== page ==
Look, I remember Cronkite spinning the Vietnam war and the miraculous conversion of KKK Dixiecrats  into champions of civil rights.  I remember the demonization of the military and the doomsday predictions about air pollution and the mass starvation soon to be caused by Dr. Ehrlich’s beloved population explosion.  So yeah, the left had the strategic foresight to capture the radio station long before the right heard the bullets flying around their benighted heads.

But now we’re fighting back, right?  Now we have Fox News and Drudge and Breitbart and Limbaugh and Town Hall and mighty armies of bloggers and meme-posters beating back the monster of dehumanizing progressivism, all thanks to our linked up thinking machines, telescreens and two way wrist TVs.  Like Herbert Hoover’s promised prosperity, the return to social sanity is just around the corner, right?

Wake up and smell the overpriced latte, you suckers!  Since the mighty arsenal of populist conservatism has commenced its march along the information super-highway we have happily elected ever more “progressive” officials in both parties and quietly acquiesced to more and more absurd demands from fanatical lunatics.  The Planned Parenthood videos would have shocked everybody back in the sixties and seventies; now they are met with outrage by a few and a yawn by most.  Stop playing “Candy Crunch” and camp on that one for a minute.  Most people see nothing odd or disturbing about ripping babies to shreds and selling their parts.   Men “marry” men and must be allowed to pee in the ladies room along with little girls while the mob effectively derides any dissent from such insanity as “hate.”  Religious freedom and freedom of speech are rapidly fading memories.  Our next presidential election is likely to be between a dangerously tyrannical crook and a dangerously tyrannical clown, both of whom routinely express disgust with the Constitution.  Far from reversing the progress of the disease, our twenty four hour, open to everybody access has supplied the nutrients to strengthen the antibody-resistant strain of the plague that is killing us.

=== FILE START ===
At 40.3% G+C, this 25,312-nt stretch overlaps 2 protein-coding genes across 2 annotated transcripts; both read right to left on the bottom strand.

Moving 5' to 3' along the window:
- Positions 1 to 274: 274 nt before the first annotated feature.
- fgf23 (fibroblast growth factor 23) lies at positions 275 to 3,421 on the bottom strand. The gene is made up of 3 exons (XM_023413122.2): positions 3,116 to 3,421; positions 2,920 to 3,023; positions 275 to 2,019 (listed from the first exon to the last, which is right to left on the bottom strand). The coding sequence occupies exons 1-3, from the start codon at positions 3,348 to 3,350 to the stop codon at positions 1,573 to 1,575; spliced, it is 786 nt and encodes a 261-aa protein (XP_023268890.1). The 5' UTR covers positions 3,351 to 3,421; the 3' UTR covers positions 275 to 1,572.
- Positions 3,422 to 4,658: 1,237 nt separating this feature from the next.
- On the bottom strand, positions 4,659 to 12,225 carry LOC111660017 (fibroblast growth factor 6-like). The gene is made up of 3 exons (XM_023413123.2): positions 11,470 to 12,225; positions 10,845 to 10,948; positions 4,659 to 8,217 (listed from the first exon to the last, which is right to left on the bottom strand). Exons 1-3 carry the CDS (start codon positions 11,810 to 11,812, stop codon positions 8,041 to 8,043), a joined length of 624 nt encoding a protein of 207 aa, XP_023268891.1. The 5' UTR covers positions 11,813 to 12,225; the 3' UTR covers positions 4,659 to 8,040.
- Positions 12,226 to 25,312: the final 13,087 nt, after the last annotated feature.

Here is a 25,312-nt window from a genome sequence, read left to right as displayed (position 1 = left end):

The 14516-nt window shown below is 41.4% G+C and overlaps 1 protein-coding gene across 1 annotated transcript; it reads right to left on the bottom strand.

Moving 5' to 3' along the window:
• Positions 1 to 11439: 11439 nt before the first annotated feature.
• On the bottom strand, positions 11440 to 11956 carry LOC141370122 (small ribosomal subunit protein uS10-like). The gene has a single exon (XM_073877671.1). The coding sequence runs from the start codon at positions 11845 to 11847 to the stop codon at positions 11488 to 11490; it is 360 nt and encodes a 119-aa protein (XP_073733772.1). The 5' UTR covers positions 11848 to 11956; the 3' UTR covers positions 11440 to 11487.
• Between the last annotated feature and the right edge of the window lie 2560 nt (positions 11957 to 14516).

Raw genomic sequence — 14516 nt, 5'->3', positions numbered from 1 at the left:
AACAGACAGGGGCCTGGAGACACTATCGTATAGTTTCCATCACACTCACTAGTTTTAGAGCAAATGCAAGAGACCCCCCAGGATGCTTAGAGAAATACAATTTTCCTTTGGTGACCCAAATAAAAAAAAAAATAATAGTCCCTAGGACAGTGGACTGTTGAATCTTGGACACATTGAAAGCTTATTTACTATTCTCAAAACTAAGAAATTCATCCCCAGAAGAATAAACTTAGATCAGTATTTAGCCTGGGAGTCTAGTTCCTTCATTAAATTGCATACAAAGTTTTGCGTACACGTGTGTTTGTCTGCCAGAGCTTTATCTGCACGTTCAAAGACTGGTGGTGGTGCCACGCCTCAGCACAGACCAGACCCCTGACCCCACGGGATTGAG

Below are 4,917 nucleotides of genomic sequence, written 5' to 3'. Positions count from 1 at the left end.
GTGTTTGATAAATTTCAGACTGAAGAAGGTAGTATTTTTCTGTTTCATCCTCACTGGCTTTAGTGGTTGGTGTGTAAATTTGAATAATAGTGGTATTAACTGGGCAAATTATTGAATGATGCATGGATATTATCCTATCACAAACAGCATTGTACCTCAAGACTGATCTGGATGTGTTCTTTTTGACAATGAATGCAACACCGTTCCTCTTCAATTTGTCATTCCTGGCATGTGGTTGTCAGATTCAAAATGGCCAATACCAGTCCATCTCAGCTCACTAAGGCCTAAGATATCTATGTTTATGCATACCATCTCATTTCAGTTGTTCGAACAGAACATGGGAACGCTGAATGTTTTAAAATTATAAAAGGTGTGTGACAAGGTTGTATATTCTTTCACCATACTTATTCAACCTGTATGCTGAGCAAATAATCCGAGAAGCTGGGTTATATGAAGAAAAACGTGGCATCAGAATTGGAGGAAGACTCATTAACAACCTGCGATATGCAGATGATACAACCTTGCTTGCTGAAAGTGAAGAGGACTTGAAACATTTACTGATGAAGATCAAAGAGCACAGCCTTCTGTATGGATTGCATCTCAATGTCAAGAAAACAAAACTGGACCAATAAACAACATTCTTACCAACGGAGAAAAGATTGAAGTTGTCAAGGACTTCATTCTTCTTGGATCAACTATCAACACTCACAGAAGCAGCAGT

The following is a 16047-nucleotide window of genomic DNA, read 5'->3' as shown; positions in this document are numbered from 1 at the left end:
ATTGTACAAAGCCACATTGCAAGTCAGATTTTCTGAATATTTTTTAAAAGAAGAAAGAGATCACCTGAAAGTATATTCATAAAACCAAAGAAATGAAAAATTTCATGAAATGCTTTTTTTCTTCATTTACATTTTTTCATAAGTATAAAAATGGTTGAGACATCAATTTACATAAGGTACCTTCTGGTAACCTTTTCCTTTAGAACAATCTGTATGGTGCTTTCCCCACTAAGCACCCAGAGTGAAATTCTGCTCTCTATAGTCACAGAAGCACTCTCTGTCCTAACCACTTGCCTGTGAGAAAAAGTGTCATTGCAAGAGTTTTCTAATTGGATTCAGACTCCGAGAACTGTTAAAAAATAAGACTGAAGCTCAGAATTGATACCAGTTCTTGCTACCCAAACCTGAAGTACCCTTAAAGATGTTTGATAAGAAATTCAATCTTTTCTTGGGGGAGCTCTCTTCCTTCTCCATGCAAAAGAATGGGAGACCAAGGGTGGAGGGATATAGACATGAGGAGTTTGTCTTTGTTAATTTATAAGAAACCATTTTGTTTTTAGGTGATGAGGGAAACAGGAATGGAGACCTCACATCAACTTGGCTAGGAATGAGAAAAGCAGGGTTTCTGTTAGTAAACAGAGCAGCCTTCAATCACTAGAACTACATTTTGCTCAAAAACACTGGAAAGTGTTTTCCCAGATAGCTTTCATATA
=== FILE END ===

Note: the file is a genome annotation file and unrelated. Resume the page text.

But who has time to notice such trifles?  How many people still have the necessary vocabulary to even think about these things?  More and more of our brainpower is going into figuring out how to turn stuff on, get the app, post the meme or, on a really good, philosophically oriented day, cough up the canned retorts of our chosen tribe to combat the digital hate from people we’ve never met.

So there you have it.  Our mighty, labor saving electronic brains are saving us the labor of thinking, except about how to keep them up, spend money on them and extract entertainment and emotional stimulation from them.  How long will it be before they save us the labor of governing ourselves, building relationships and otherwise behaving like autonomous human beings?

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One Response to They Called It the Prayer; Its Answer Was Law

  1. madblog says:

    Reblogged this on Messages from the Mythical and commented:
    In Jaron Lanier’s You Are Not a Gadget, the author mentions a very important truth: rather than a world where machines are our servants, we tend to accommodate ourselves to the machine, the gadget, the program. Please read.

    Liked by 1 person